THE capture of Algiers in 1830 marked a significant departure in the expansionist policy of France, for North Africa was quite unlike older French colonial possessions in the Caribbean Sea and the Indian Ocean. The French soon discovered that North Africa -- or the Maghreb, as the Arabs called it -- did not produce tropical goods and that the native population could neither be destroyed to make way for European colonists nor enslaved to work for them. They also found that Islam provided the natives with a religious and a cultural ideal which they would stubbornly defend. France had not been fitted by experience to understand and govern an Islamic and essentially Oriental people. In the years that followed the fall of Algiers she therefore had to fumble her way. Gradually she acquired in Algeria the reservoir of experience which she was to utilize after 1881 in Tunisia and after 1912 in Morocco. But even today France possesses neither a colonial administration nor a body of doctrine sufficiently well developed to enable her to coördinate her Moslem policy effectively.
Contrary to general belief, North Africa is not inhabited by Arabs but by Berbers who in the course of time have become Arabized. Actually, it took the Arab invaders no less than five centuries to Mohammedanize the Berbers and to impose on the more sedentary tribes among them a thin veneer of Arabic culture. Throughout their history the Berbers have shown a remarkable power to resist cultural absorption by invading peoples. They have appeared to submit to the superior military strength of the Phœnicians, the Romans, the Vandals, the Byzantines, the Arabs, the Turks and the French. Yet through all these vicissitudes they have preserved their civilization almost intact. They maintain their intense particularism and their hatred for all outsiders. However, their resistance to outside control, which once took the form of social revolt, now finds its outlet through nationalist agitation.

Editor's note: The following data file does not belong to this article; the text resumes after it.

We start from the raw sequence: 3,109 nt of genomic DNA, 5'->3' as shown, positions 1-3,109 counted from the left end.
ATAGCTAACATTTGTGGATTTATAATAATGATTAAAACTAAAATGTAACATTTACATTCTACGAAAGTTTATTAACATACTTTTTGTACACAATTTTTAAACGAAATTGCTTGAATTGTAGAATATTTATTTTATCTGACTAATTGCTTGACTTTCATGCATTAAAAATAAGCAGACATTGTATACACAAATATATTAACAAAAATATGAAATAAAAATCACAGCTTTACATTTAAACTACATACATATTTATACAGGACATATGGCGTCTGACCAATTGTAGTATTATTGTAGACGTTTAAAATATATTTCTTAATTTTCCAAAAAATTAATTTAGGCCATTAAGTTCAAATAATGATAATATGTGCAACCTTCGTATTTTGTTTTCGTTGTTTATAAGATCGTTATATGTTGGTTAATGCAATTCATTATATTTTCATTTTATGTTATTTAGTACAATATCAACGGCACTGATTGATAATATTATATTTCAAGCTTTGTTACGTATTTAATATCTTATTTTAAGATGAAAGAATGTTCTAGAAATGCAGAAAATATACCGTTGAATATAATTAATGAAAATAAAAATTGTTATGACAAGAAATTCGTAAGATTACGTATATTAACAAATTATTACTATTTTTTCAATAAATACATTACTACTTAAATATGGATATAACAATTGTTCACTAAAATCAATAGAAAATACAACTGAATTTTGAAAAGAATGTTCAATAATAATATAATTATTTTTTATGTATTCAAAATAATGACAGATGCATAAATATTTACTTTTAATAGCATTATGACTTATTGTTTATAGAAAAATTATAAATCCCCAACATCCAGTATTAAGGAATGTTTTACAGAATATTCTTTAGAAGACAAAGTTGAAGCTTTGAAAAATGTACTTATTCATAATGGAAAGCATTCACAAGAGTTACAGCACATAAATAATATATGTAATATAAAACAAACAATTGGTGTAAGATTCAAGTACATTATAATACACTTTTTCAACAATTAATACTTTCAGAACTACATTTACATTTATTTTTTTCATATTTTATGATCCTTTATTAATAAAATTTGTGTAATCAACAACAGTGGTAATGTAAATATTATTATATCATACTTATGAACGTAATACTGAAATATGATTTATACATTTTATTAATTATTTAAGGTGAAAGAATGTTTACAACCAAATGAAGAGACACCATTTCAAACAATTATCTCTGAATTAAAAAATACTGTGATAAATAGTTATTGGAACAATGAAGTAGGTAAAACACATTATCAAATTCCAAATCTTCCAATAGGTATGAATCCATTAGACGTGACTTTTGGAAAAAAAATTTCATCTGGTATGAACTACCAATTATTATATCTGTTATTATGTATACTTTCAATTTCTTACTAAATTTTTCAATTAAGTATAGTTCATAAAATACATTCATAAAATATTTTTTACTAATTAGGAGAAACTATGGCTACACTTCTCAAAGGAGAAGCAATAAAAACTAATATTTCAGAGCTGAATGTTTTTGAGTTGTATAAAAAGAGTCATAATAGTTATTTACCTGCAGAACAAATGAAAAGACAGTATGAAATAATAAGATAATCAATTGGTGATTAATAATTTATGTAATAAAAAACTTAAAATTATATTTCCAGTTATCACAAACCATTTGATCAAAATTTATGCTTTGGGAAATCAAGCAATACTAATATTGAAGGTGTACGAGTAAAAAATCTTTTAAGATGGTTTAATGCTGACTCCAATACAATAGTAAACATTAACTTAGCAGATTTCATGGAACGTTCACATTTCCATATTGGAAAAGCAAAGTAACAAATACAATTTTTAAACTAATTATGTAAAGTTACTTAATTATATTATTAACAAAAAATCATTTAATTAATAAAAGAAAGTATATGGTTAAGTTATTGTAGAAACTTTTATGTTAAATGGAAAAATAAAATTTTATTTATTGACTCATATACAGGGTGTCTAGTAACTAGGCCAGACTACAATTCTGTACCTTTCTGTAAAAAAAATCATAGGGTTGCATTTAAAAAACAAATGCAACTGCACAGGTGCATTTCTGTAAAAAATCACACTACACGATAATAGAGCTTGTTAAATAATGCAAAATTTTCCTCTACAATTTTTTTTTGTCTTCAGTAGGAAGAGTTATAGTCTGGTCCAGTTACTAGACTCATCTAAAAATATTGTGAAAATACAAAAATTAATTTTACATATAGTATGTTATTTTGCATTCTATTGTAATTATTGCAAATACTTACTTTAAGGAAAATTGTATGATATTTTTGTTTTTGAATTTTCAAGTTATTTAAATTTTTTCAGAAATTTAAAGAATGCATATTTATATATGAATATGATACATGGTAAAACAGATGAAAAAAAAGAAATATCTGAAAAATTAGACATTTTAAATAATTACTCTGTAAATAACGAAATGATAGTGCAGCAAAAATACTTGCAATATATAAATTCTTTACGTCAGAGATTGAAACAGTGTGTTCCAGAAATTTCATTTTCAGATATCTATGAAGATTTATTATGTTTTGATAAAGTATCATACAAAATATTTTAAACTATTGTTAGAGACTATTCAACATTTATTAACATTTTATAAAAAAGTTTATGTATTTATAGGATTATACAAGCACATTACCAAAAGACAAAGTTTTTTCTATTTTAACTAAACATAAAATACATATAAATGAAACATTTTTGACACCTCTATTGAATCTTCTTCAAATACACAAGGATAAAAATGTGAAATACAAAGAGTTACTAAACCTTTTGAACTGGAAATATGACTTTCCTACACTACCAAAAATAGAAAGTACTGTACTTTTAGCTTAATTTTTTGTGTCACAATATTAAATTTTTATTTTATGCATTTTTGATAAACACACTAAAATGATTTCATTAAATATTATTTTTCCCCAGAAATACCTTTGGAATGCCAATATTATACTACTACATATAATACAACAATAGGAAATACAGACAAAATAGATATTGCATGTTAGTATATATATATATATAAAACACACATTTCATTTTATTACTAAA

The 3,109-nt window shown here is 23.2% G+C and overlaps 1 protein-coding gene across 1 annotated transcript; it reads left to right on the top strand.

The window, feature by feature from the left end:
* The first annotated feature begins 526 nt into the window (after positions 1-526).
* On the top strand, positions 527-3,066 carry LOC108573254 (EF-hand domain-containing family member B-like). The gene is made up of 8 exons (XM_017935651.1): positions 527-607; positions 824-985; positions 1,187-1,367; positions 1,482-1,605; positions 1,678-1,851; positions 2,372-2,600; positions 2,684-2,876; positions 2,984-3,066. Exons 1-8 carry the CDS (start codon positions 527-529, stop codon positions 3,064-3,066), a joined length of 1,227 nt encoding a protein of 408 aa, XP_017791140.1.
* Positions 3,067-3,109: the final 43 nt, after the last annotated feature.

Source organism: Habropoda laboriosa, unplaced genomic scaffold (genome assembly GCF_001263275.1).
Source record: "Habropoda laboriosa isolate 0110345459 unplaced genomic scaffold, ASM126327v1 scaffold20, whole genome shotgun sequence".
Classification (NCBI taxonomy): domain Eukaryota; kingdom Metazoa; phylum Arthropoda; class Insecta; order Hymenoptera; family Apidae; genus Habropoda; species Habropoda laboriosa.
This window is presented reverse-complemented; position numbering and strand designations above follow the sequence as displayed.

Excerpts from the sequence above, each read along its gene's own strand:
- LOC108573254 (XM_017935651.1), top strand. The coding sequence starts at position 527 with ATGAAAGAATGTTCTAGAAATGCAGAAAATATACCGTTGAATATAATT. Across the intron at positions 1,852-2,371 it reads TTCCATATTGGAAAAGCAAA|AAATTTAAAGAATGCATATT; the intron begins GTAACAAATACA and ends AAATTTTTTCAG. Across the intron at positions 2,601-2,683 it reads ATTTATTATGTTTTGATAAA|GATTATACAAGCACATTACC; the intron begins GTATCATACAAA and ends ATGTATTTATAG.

For several centuries the centers of resistance to foreign influences -- marabouts) which sprang up in North Africa in defiance of the Prophet's injunctions against sects and holy men. The French administration, consequently, has sought to neutralize, or even utilize, their influence by granting them subsidies and pensions. The result of this policy has been to lessen the prestige of the fraternities and the marabouts, for the Berber looks askance at collusion between his religious leaders and the foreigner. But today, instead of seeking redress in a religious schism as he once did, he is turning to nationalism and Pan Arabism.
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